In the 15 countries with the highest greenhouse gas emissions, the damage to health from poor air quality, largely associated with the burning of fossil fuels, is valued at an average of 4.4 percent of GDP, as said in the ‘Better Climate, Better Growth: The New Climate Economy Report’ published in September, 2014. Switching from fossil fuel to alternative energy source is beneficial to the health of both people and the planet, and is always a win-win situation.

Continued emission of greenhouse gases will cause further warming and long-lasting changes in all components of the climate system, increasing the likelihood of severe, pervasive and irreversible impacts for people and ecosystems, according to Inter-governmental Panel on Climate Change (IPCC).

J Eric Smith, the CEO of Swiss Re, says: “What keeps us up at night is climate change. We see the long-term effect of climate change on society, and it really frightens us.”

Switching to alternative energy is a very sustainable solution we have, to fulfill the needs and demand of people while ensuring minimum possible harm to the environment as well. By opting for renewable energy, we pose least possible pressure on our planet.

The fact that renewable energy is a feasible source of energy is also proven by the difference between the green energy projection and reality. In the year 2000, the projection was that worldwide wind capacity will reach 30 GW by 2010, by 2013 that goal was exceeded by a factor of 10X. The world’s largest offshore wind farm, the London Array, can power 470,000 homes. Mexico has invested heavily in wind, including building one of the world’s largest wind farms. On May 11, 2014, Germany generated 74 percent of its electricity from solar and wind energy. In September 2014, South Australia powered an entire workday with solar and wind energy. According to reports, enough solar energy reaches earth every hour to meet the power needs of the entire world for a full year.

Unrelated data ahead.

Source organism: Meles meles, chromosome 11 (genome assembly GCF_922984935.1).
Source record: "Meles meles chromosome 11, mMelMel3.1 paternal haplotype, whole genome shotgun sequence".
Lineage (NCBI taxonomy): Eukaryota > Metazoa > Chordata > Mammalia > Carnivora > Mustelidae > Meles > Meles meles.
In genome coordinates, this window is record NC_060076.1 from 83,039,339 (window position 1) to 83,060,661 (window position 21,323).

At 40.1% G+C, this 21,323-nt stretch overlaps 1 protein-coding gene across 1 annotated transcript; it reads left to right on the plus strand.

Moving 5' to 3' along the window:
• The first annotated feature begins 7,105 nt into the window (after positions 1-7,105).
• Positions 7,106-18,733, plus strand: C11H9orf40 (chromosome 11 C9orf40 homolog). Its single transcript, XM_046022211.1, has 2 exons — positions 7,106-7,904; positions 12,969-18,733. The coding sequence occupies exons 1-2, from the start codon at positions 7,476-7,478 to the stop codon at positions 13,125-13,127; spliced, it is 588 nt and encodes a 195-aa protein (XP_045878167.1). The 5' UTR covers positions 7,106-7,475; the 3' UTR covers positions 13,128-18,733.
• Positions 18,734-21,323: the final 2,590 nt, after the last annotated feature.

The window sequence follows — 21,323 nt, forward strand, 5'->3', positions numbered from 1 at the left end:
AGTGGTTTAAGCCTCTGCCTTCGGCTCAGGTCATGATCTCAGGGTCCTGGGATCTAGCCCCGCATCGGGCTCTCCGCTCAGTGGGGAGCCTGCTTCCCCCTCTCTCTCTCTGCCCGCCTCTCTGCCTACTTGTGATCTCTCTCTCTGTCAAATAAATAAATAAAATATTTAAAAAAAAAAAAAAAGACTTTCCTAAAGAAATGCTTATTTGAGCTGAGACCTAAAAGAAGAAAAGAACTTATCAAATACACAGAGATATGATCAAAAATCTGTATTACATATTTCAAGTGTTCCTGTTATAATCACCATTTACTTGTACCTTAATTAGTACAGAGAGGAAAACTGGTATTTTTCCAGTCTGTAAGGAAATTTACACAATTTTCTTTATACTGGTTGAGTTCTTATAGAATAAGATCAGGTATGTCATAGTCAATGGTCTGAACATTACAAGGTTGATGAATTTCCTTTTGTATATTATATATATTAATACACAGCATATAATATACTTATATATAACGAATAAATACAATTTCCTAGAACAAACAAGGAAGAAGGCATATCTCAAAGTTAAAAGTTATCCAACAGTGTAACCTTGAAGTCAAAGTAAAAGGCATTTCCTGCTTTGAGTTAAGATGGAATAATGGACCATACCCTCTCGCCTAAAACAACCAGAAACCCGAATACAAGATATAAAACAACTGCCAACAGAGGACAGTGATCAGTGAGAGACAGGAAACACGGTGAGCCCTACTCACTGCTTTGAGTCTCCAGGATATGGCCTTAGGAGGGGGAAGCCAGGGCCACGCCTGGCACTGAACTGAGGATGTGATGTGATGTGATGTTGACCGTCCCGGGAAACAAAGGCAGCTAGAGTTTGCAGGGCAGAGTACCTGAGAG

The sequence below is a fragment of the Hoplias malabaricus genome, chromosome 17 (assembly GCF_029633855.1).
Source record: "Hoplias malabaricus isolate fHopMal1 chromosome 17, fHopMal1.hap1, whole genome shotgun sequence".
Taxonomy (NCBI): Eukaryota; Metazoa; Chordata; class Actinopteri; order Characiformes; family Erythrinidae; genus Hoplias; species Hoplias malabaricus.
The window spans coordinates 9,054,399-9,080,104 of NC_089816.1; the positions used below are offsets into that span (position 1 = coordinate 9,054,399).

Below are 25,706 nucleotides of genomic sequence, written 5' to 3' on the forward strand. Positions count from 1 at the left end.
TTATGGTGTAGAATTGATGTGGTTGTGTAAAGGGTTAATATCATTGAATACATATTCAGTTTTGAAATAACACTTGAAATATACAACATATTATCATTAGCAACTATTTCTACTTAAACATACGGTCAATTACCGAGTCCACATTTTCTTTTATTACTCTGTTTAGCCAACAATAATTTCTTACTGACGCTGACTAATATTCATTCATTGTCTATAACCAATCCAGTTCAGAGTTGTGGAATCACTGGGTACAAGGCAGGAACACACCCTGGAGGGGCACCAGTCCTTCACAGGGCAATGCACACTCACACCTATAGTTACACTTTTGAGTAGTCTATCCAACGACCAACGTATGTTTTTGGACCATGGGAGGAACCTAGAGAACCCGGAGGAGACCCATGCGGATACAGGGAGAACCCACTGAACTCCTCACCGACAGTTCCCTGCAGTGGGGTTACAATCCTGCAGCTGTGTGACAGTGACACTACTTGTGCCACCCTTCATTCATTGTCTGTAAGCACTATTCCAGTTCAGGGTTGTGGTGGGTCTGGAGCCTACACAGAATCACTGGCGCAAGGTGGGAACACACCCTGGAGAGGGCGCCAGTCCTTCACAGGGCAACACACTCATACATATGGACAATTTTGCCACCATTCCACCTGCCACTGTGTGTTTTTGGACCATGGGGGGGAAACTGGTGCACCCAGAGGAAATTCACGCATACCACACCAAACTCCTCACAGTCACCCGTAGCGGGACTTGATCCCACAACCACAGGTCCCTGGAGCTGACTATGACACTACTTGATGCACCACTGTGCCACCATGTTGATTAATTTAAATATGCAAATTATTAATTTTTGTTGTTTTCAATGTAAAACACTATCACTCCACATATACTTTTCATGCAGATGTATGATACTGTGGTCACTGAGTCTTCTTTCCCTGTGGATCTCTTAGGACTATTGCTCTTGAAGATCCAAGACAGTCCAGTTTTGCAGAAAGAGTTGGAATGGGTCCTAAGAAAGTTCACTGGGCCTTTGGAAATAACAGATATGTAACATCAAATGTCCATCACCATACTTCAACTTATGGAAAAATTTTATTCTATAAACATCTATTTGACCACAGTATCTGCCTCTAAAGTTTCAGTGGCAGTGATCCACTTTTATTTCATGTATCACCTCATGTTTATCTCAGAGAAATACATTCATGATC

The places that did not have electricity before can directly get these new solar or wind energy. Even in case of Nepal, the rural mountain villages that did not have any electricity, are now getting it from solar panel, which is also debunking the myth that trapping solar energy might be difficult in mountains.

While the world is trying to shift to solar and wind energy, the fossil fuel enthusiasts are already hurt and reluctant about having to leave so much of possible energy source under the ground. Because it is not only energy source for them, it is money. But while they continue to dig up the ground for the oil, millions of others pay the price. According to scientists, we need to let the remaining fuels remain underground for cleaner air and a lesser risky future. When we pay the fossil fuel industry, it is not just money. The cost of carbon is drought, famine, sea level rise, water scarcity, climate refugees, extreme events, dying corals, wildfire, retreating glaciers, species extinction, infrastructure loss, ecosystem and most of all, our way of life. As we are in the tipping point, and as we have already come a long way by trying to promote renewable energy, it is time to have a strict say about inclusion of fossil fuel industry in our decision-making processes and work further to revolutionize the clean energy sector.